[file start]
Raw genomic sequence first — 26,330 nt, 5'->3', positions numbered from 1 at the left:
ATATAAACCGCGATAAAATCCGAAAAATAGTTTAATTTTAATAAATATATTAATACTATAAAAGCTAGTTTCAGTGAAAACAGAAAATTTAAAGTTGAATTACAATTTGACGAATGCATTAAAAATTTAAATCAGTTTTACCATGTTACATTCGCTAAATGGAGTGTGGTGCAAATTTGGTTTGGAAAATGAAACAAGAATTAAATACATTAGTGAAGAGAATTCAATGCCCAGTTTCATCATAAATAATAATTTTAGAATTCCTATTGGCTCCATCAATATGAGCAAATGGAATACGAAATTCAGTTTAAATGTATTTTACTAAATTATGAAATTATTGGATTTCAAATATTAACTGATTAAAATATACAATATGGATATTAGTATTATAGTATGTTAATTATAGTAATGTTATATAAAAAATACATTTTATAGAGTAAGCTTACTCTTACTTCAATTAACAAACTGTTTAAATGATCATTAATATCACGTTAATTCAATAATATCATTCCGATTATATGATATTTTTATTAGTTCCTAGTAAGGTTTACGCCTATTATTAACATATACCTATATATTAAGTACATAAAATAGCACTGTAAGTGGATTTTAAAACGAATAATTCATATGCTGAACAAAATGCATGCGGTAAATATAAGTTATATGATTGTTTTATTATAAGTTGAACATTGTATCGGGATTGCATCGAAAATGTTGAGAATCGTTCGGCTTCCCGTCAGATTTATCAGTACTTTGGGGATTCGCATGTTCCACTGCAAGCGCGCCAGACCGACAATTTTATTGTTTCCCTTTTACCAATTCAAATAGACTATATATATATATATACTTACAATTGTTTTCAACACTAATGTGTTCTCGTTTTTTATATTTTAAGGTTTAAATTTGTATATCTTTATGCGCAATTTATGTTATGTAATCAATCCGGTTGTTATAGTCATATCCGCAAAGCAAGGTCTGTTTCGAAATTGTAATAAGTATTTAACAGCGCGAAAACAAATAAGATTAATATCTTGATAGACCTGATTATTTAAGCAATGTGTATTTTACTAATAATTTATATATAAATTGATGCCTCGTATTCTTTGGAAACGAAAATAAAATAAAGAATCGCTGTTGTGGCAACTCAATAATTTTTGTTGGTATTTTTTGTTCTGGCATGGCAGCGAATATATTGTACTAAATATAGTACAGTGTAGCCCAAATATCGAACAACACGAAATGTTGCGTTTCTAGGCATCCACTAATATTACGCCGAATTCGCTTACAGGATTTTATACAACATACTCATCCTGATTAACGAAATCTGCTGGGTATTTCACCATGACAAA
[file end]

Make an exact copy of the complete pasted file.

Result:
Raw genomic sequence first — 26,330 nt, 5'->3', positions numbered from 1 at the left:
ATATAAACCGCGATAAAATCCGAAAAATAGTTTAATTTTAATAAATATATTAATACTATAAAAGCTAGTTTCAGTGAAAACAGAAAATTTAAAGTTGAATTACAATTTGACGAATGCATTAAAAATTTAAATCAGTTTTACCATGTTACATTCGCTAAATGGAGTGTGGTGCAAATTTGGTTTGGAAAATGAAACAAGAATTAAATACATTAGTGAAGAGAATTCAATGCCCAGTTTCATCATAAATAATAATTTTAGAATTCCTATTGGCTCCATCAATATGAGCAAATGGAATACGAAATTCAGTTTAAATGTATTTTACTAAATTATGAAATTATTGGATTTCAAATATTAACTGATTAAAATATACAATATGGATATTAGTATTATAGTATGTTAATTATAGTAATGTTATATAAAAAATACATTTTATAGAGTAAGCTTACTCTTACTTCAATTAACAAACTGTTTAAATGATCATTAATATCACGTTAATTCAATAATATCATTCCGATTATATGATATTTTTATTAGTTCCTAGTAAGGTTTACGCCTATTATTAACATATACCTATATATTAAGTACATAAAATAGCACTGTAAGTGGATTTTAAAACGAATAATTCATATGCTGAACAAAATGCATGCGGTAAATATAAGTTATATGATTGTTTTATTATAAGTTGAACATTGTATCGGGATTGCATCGAAAATGTTGAGAATCGTTCGGCTTCCCGTCAGATTTATCAGTACTTTGGGGATTCGCATGTTCCACTGCAAGCGCGCCAGACCGACAATTTTATTGTTTCCCTTTTACCAATTCAAATAGACTATATATATATATATACTTACAATTGTTTTCAACACTAATGTGTTCTCGTTTTTTATATTTTAAGGTTTAAATTTGTATATCTTTATGCGCAATTTATGTTATGTAATCAATCCGGTTGTTATAGTCATATCCGCAAAGCAAGGTCTGTTTCGAAATTGTAATAAGTATTTAACAGCGCGAAAACAAATAAGATTAATATCTTGATAGACCTGATTATTTAAGCAATGTGTATTTTACTAATAATTTATATATAAATTGATGCCTCGTATTCTTTGGAAACGAAAATAAAATAAAGAATCGCTGTTGTGGCAACTCAATAATTTTTGTTGGTATTTTTTGTTCTGGCATGGCAGCGAATATATTGTACTAAATATAGTACAGTGTAGCCCAAATATCGAACAACACGAAATGTTGCGTTTCTAGGCATCCACTAATATTACGCCGAATTCGCTTACAGGATTTTATACAACATACTCATCCTGATTAACGAAATCTGCTGGGTATTTCACCATGACAAA